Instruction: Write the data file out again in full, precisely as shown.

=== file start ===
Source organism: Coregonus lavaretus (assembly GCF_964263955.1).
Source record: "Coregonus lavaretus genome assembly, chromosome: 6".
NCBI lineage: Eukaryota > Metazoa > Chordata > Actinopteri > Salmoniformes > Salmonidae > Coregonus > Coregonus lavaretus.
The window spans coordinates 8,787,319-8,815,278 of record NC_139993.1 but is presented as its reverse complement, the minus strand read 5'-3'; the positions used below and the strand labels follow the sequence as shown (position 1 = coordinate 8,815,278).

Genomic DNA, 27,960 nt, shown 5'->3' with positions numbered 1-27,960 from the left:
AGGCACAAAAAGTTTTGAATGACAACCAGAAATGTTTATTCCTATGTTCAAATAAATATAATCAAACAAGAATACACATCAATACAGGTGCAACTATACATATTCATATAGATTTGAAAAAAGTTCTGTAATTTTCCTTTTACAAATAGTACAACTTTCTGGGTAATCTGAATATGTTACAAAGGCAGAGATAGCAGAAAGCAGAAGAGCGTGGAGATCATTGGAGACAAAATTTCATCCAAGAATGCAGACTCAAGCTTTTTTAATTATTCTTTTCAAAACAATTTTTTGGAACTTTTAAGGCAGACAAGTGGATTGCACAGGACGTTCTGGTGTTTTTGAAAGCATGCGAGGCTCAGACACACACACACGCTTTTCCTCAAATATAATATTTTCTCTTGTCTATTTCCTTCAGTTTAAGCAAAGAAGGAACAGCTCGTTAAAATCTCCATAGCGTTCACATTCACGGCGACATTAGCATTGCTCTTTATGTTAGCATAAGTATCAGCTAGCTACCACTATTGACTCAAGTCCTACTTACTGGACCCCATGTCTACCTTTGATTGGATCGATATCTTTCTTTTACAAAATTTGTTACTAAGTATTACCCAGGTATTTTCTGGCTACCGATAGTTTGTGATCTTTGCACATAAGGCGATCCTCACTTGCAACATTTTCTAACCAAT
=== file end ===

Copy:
Source organism: Coregonus lavaretus (assembly GCF_964263955.1).
Source record: "Coregonus lavaretus genome assembly, chromosome: 6".
NCBI lineage: Eukaryota > Metazoa > Chordata > Actinopteri > Salmoniformes > Salmonidae > Coregonus > Coregonus lavaretus.
The window spans coordinates 8,787,319-8,815,278 of record NC_139993.1 but is presented as its reverse complement, the minus strand read 5'-3'; the positions used below and the strand labels follow the sequence as shown (position 1 = coordinate 8,815,278).

Genomic DNA, 27,960 nt, shown 5'->3' with positions numbered 1-27,960 from the left:
AGGCACAAAAAGTTTTGAATGACAACCAGAAATGTTTATTCCTATGTTCAAATAAATATAATCAAACAAGAATACACATCAATACAGGTGCAACTATACATATTCATATAGATTTGAAAAAAGTTCTGTAATTTTCCTTTTACAAATAGTACAACTTTCTGGGTAATCTGAATATGTTACAAAGGCAGAGATAGCAGAAAGCAGAAGAGCGTGGAGATCATTGGAGACAAAATTTCATCCAAGAATGCAGACTCAAGCTTTTTTAATTATTCTTTTCAAAACAATTTTTTGGAACTTTTAAGGCAGACAAGTGGATTGCACAGGACGTTCTGGTGTTTTTGAAAGCATGCGAGGCTCAGACACACACACACGCTTTTCCTCAAATATAATATTTTCTCTTGTCTATTTCCTTCAGTTTAAGCAAAGAAGGAACAGCTCGTTAAAATCTCCATAGCGTTCACATTCACGGCGACATTAGCATTGCTCTTTATGTTAGCATAAGTATCAGCTAGCTACCACTATTGACTCAAGTCCTACTTACTGGACCCCATGTCTACCTTTGATTGGATCGATATCTTTCTTTTACAAAATTTGTTACTAAGTATTACCCAGGTATTTTCTGGCTACCGATAGTTTGTGATCTTTGCACATAAGGCGATCCTCACTTGCAACATTTTCTAACCAAT